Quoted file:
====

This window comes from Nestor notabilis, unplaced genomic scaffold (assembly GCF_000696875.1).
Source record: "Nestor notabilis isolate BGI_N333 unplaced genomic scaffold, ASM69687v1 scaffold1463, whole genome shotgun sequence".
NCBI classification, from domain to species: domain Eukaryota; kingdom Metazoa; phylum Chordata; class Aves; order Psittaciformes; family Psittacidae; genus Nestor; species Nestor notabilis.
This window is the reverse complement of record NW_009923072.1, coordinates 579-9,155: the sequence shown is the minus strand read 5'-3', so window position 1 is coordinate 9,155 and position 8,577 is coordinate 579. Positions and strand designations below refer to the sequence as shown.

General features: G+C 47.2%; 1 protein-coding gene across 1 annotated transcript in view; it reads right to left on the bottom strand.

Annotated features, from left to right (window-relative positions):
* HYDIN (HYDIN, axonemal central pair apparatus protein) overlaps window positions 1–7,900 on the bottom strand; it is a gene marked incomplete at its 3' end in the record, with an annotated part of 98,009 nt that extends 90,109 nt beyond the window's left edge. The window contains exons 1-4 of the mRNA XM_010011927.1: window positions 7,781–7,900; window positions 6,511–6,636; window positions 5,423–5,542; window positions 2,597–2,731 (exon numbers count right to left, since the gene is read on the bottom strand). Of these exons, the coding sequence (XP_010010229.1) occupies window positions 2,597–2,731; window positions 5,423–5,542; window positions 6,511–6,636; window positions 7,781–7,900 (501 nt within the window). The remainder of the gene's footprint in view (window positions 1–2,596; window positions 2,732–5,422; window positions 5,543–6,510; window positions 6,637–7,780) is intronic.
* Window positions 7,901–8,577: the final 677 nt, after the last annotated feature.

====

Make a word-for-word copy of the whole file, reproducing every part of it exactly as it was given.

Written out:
This window comes from Nestor notabilis, unplaced genomic scaffold (assembly GCF_000696875.1).
Source record: "Nestor notabilis isolate BGI_N333 unplaced genomic scaffold, ASM69687v1 scaffold1463, whole genome shotgun sequence".
NCBI classification, from domain to species: domain Eukaryota; kingdom Metazoa; phylum Chordata; class Aves; order Psittaciformes; family Psittacidae; genus Nestor; species Nestor notabilis.
This window is the reverse complement of record NW_009923072.1, coordinates 579-9,155: the sequence shown is the minus strand read 5'-3', so window position 1 is coordinate 9,155 and position 8,577 is coordinate 579. Positions and strand designations below refer to the sequence as shown.

General features: G+C 47.2%; 1 protein-coding gene across 1 annotated transcript in view; it reads right to left on the bottom strand.

Annotated features, from left to right (window-relative positions):
* HYDIN (HYDIN, axonemal central pair apparatus protein) overlaps window positions 1–7,900 on the bottom strand; it is a gene marked incomplete at its 3' end in the record, with an annotated part of 98,009 nt that extends 90,109 nt beyond the window's left edge. The window contains exons 1-4 of the mRNA XM_010011927.1: window positions 7,781–7,900; window positions 6,511–6,636; window positions 5,423–5,542; window positions 2,597–2,731 (exon numbers count right to left, since the gene is read on the bottom strand). Of these exons, the coding sequence (XP_010010229.1) occupies window positions 2,597–2,731; window positions 5,423–5,542; window positions 6,511–6,636; window positions 7,781–7,900 (501 nt within the window). The remainder of the gene's footprint in view (window positions 1–2,596; window positions 2,732–5,422; window positions 5,543–6,510; window positions 6,637–7,780) is intronic.
* Window positions 7,901–8,577: the final 677 nt, after the last annotated feature.